1. I love being inspired by raw restos… and I am so glad you were able to devise your own way to make these crackers. :) I had no clue what they were when you posted your teaser but this is a great treat!

  2. Cool! I thought it was chocolate. ;-)

  3. Ricki, first off YEEEESSS!! Huge Mad Men fan on this end (so is my husband). We don’t own a TV so we had to wait and buy the episode and watch it on-line, and it was so worth the wait. That show is the best, no?

    I love how you brought everything full circle here with the show, the energies and the treats. Very true on all levels. I have to agree that we all posses the two energies. But if we were just going on the description alone, I would fit Yang and my husband the Yin. We are opposites in many respects but we are best friends, compliment each other very well, and work excellent as a team. He loves my energetic spirit and I love his even keel. It’s perfect.

    Thanks for this great recipe, Ricki. I do the same thing with some raw foods, as I find making them is much, MUCH more cost effective. We have some super yummy crackers at my Coop but I had to make my own (see link below). Too expensive and I hate the plastic waste.

    I always enjoy reading your posts, Ricki! Thank you for sharing (and fun to know you’re a MM fan). Have a great rest of your week.

    Be Well,
    –Amber

    http://www.thetastyalternative.com/2012/02/from-me-to-you-raw-carrot-cake-cookies.html

    • Amber, that’s funny–it was my hubby who introduced me to the show, too, and I just love it now. As for the yin/yang descriptions, they are very basic–and I do agree that we all have some of each within us! Thanks for the link. More raw foods, please! :)

  4. I love the look of the ingredients in these – sunflower seeds plus seaweed plus cayenne has me completely captivated.

    We are very far behind in Mad Men (we’re very far behind in all TV series!) but definitely like it :)

  5. Fantastic recipe! I have been thinking a lot lately about the nori rolls we both made because I’m modifying them for a new recipe. This is on the same theme :)

  6. Could there be an easier recipe? And this one is so different!! These crackers would be great with a great big salad and an Asian salad dressing, don’t you think? Yum!!!

    • Ellen, I think that meal combo would be divine! The crackers are easy but it’s tough to wait until they’re ready! ;) And they are really quite filling all on their own, because of the sunflower seeds.

  7. I don’t know, I still found Don to be really mean! I couldn’t believe how rude he was to Megan after she tried to celebrate his b-day like that. I’ve always thought he was a jerk though, so maybe there’s no saving his image for me haha.
    Love the crackers, too!!

    • Actually, good point about his being insensitive after the party! But then he rushed home to see her when he found out from Peggy that she went home feeling sick. . . to me, the show is trying to show us that Don actually loves this woman and may in fact change because of her. Just imagine, a NICE Don! He might just be the perfect guy at that point! ;)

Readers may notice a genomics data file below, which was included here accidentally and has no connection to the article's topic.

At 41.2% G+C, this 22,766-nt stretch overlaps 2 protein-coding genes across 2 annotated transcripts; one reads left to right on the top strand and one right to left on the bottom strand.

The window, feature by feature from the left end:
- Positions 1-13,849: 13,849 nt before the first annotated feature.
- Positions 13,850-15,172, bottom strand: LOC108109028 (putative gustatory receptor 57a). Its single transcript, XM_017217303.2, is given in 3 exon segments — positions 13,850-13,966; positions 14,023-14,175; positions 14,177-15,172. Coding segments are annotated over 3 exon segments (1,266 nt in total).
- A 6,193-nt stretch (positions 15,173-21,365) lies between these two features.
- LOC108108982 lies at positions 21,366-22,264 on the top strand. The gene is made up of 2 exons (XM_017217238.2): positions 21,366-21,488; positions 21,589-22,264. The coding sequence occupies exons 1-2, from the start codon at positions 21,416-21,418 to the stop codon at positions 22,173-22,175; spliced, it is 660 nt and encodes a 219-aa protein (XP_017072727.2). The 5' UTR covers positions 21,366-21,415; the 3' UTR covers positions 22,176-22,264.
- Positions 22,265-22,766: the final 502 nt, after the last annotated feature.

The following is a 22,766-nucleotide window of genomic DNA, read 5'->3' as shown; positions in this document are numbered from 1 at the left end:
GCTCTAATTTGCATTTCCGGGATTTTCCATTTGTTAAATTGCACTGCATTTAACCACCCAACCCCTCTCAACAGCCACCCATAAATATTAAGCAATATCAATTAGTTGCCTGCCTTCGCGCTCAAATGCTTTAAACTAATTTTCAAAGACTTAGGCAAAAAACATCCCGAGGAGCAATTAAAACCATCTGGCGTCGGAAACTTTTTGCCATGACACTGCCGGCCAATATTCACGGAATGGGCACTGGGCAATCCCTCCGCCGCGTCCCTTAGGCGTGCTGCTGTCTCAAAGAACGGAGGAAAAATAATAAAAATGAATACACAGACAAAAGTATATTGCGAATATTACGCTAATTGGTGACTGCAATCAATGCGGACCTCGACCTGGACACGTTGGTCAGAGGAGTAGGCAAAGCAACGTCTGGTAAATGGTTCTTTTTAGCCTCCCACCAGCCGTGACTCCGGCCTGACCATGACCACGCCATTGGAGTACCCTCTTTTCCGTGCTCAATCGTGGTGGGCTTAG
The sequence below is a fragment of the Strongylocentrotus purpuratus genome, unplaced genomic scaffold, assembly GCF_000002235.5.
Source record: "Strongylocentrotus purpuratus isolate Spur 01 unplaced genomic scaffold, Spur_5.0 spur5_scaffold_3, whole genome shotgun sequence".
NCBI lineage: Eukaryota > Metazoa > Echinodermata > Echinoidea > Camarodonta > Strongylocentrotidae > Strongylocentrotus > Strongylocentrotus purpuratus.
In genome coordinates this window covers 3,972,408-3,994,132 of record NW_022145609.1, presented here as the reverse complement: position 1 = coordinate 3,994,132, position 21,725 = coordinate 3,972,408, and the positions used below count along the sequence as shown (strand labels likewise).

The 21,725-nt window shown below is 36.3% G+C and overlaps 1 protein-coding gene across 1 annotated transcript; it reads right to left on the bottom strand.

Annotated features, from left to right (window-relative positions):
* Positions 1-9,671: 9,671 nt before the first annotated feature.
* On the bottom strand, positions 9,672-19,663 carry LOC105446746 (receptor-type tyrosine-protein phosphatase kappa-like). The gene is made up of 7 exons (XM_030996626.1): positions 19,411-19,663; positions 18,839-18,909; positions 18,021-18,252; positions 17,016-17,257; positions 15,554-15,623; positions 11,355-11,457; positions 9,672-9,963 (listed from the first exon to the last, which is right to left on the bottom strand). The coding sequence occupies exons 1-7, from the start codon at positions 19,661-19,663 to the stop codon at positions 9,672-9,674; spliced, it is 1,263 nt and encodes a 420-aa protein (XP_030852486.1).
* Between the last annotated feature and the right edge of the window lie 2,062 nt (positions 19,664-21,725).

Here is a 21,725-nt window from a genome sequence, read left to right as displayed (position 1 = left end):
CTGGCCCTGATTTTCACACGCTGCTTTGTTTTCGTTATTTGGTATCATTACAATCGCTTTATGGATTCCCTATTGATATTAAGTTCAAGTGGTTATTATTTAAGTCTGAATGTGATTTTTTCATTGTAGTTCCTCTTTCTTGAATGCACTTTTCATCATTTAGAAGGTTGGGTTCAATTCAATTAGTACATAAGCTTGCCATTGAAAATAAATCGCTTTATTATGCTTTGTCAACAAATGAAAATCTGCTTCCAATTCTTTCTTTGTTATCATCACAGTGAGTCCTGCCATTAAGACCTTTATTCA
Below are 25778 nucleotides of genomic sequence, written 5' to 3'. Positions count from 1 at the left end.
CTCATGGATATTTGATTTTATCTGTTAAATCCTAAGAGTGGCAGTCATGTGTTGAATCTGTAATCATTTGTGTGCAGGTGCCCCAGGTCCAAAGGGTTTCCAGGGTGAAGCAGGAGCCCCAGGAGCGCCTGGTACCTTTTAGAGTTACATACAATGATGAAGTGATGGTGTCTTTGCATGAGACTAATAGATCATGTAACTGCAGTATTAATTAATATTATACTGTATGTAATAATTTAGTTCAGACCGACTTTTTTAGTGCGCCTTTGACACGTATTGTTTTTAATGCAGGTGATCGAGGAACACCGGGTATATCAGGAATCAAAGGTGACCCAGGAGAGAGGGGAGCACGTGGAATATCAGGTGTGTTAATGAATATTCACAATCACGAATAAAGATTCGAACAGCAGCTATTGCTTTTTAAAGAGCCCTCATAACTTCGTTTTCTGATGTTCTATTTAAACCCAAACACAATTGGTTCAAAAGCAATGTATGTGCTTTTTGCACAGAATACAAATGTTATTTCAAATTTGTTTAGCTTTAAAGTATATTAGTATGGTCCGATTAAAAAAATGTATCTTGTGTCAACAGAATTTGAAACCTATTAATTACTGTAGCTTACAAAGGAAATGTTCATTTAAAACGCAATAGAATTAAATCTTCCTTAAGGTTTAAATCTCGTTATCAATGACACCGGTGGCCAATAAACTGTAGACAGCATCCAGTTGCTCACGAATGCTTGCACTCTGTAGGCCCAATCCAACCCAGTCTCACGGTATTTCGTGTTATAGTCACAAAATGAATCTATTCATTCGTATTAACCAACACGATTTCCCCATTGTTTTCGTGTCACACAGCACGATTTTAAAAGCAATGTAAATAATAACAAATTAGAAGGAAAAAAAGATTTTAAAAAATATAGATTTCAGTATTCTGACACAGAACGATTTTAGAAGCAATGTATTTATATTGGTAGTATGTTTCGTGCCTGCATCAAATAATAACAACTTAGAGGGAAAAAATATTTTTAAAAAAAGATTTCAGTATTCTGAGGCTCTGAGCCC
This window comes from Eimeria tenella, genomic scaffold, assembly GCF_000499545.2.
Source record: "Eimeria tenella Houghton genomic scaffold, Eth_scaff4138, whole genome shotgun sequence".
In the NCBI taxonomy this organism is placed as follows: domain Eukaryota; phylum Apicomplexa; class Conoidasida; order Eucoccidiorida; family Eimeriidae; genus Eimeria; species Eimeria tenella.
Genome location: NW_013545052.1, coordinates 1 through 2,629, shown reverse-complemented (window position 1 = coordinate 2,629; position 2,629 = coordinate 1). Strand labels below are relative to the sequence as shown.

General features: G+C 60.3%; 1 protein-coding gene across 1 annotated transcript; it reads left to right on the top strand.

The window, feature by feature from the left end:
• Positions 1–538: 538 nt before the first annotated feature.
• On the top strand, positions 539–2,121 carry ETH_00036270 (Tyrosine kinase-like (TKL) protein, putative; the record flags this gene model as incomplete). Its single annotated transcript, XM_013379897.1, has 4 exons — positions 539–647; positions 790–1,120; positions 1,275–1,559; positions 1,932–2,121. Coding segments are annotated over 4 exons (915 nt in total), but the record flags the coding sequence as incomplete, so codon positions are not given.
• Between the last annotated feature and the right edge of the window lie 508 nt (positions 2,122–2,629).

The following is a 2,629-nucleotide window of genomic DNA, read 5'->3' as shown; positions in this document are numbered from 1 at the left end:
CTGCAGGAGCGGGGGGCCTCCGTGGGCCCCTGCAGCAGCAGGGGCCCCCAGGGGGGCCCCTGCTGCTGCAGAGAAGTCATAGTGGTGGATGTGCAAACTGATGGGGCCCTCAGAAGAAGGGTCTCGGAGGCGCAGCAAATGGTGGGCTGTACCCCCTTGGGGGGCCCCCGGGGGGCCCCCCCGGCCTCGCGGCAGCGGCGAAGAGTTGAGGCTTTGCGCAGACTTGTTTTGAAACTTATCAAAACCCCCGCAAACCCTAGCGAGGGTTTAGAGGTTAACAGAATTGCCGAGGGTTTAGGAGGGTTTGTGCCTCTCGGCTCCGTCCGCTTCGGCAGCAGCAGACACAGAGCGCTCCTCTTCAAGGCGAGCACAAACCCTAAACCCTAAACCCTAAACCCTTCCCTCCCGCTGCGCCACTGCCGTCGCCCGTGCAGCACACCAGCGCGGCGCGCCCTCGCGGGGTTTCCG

8. Love Mad Men! Although I’m disappointed that Betty won’t be in it very much, from what I’ve heard anyway. Me and the hubby spent the hiatus catching up on the first two seasons, so now I’m up to date on all the Mad Men history. I’m curious to see where they’re going to take it with Don and his progressive new wife.
    This is an interesting combination of ingredients, when I first saw the picture I thought for sure that was chocolate and not nori! I’d be very curious to try them as I’ve only ever had nori in sushi form.

    • Me, too, about Betty. But the real person, January Jones, has a baby now, so who knows if that’s why? And it’s hard to believe that actors waited around for 18 months with no work just so they could go back to the show once the writers finally started up again! And funny about the chocolate (I guess that’s what people have come to expect from me!). In this recipe, you don’t really taste the nori. . . once it’s crisped up, it’s just like part of the cracker. :)

  9. RICKI! I love the look of these babies- my mouth is watering already. Thanks for sharing, will have to start messing up the kitchen testing my own!

  10. These are so awesome Ricki! And so simple. I love getting inspiration for store-bought yumminess! And LIVE is full of inspiration. Will you still like me even though I don’t watch Madmen? We tried, but couldn’t get into it…but I sure love you :)

    • I agree–LIVE is sooooo inspiring! Jennifer is a raw foods genius (have you tried their Joe Louis desserts??? Incredible). And of course I still love you, Don Draper or no Don Draper! Just don’t ever tell me you don’t like chocolate, okay? ;)

  11. Love the nori, I’ll use any excuse to eat more. We’re not big cracker eaters here (post this week notwithstanding), but these sound so easy and delicious.

    • They are indeed very easy (though a bit fussy to spread the mixture on the nori). Think of them as giant nori chips if it makes them more appetizing! ;)

  12. Aack! Don’t get mad at me but I have not gotten into Mad Men…but…I have to say that this recipe sounds absolutely divine!! I love the flavor combos! And I LOVE creating recipes inspired from my favorite restaurants. :)